Beijing: For those touting Chinese sovereign bonds as the place to be for debt investors, China market watchers are warning that the best parts of a rally could already be over.
Chinese bonds have been gaining since October as the People’s Bank of China pivots toward easing, even as Treasuries lead a global rout with other major central banks normalizing pandemic-era policies. The easy gains are over, and traders are now watching if the supportive policies will revive the economy, analysts said.
“We see more risks than reward in China bonds” after the recent rally, said Zhaopeng Xing, senior China strategist at Australia & New Zealand Banking Group Ltd. The PBOC may withdraw liquidity after the Lunar New Year holidays, and the investors will be waiting on key events and data from monthly loans to the annual National People’s Congress in March for catalysts, he said.
With the Federal Reserve signaling a rate-hike cycle from March, bond investors are looking for refugee, with options dwindling as more central banks from Indonesia to South Korea also signal the need to hike. Government debt in China have been the outstanding performer this month as the PBOC cuts a key interest rate, with the benchmark yield dropping to its lowest in almost two years.
Yuan bonds posted a return of 0.8% so far this month excluding currency fluctuations, the best performance among the world’s 20 biggest sovereign markets tracked by Bloomberg.
An iShares ETF that tracks China treasury and policy bank bonds attracted a net $101 million of inflows, reversing outflows in the past three months, according to Bloomberg compiled data.
Yields on the 10-year bond have dropped almost 40 basis points from an October high to 2.67% earlier this month. They rose two basis points on Thursday.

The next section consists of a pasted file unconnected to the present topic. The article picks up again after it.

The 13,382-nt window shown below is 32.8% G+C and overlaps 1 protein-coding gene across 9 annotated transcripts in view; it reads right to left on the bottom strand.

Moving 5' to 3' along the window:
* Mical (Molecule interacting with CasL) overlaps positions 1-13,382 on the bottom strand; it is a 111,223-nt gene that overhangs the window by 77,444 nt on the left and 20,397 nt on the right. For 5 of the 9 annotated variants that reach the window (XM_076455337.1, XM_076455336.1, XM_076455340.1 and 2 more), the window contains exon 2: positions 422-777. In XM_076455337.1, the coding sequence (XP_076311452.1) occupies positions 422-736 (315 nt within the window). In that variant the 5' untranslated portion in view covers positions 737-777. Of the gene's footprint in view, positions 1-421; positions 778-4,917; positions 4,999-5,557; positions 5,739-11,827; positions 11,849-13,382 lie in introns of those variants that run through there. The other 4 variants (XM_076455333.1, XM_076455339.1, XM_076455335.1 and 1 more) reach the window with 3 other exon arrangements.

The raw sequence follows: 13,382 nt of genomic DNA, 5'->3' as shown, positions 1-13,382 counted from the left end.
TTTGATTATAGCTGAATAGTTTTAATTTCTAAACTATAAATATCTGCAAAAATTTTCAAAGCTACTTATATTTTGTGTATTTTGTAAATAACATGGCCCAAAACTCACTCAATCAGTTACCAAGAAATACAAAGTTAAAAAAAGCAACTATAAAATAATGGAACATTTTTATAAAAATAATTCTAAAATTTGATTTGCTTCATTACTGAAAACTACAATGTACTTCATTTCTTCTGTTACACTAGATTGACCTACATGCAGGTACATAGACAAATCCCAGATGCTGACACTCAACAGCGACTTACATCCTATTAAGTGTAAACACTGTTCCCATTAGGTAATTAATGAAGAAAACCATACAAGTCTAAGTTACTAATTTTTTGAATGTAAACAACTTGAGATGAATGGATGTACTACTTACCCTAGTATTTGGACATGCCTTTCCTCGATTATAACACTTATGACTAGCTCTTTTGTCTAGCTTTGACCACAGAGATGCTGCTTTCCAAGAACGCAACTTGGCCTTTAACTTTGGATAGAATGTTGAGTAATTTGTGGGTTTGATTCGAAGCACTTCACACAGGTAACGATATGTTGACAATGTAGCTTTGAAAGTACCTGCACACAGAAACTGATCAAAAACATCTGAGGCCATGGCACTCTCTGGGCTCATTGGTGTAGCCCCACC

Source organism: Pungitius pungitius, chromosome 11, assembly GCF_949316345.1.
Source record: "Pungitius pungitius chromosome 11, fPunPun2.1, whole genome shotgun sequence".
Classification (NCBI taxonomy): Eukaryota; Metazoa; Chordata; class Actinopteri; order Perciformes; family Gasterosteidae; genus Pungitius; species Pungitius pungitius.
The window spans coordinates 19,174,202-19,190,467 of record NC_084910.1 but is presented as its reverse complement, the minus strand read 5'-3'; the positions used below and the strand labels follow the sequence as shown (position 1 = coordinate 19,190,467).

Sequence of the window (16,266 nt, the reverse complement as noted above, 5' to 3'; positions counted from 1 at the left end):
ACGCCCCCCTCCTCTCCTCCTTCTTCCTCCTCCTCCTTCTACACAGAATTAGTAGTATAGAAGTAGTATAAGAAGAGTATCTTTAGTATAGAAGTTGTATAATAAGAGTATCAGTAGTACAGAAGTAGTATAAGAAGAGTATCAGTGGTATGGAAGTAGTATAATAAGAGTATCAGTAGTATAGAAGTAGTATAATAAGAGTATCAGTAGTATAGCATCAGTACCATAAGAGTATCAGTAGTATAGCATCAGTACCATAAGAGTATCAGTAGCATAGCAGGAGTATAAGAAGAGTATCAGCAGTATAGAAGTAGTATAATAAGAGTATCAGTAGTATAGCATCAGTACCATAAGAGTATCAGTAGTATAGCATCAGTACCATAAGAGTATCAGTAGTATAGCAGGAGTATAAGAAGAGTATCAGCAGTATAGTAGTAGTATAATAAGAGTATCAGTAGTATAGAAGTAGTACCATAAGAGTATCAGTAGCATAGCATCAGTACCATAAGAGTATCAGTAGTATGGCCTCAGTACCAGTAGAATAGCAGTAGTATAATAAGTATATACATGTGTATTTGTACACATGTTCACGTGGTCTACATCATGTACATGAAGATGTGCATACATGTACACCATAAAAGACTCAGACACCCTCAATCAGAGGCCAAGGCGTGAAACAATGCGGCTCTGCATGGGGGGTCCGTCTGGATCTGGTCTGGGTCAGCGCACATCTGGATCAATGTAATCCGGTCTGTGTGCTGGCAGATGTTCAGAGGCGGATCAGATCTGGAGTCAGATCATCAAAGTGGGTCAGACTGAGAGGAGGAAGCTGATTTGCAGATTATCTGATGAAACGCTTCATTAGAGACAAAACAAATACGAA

ANZ’s Xing says the yields could climb to 2.85% by the third quarter as improving growth momentum and accelerated credit supply weigh on bonds. A Bloomberg survey of analysts sees the yield ending the year at 2.78%.
Investors should avoid buying Chinese bonds for now as they’ve gotten expensive, according to Yang Hao, an analyst at Nanjing Securities. A better entry point would be in March when the economic effect of supportive policies becomes more apparent, which may weaken the bonds, turning valuations more favorable.
March is when the NPC, China’s main legislature, sets yearly economic targets, while policymakers will release the annual government bond sale quotas too. Beijing is expected to continue prioritizing stability with a full set of fiscal, monetary and industrial policy tools, amid a growing consensus that recent rate-cut alone won’t be enough to offset woes in the property sector.
While Chinese bonds may stall or give up a bit of the rally, that’s still more favorable than expectations for Treasuries. Analysts now see U.S. 10-year yields rising to 2.15% by year end, from 1.8% on Thursday.
“From a dollar-based investor perspective, only Chinese bonds have been a winner for the best part of the last 18 months,” said Steven Major, head of fixed-income research at HSBC Holding Plc. “I think investors like to back winners, so that trends looks to continue for us.”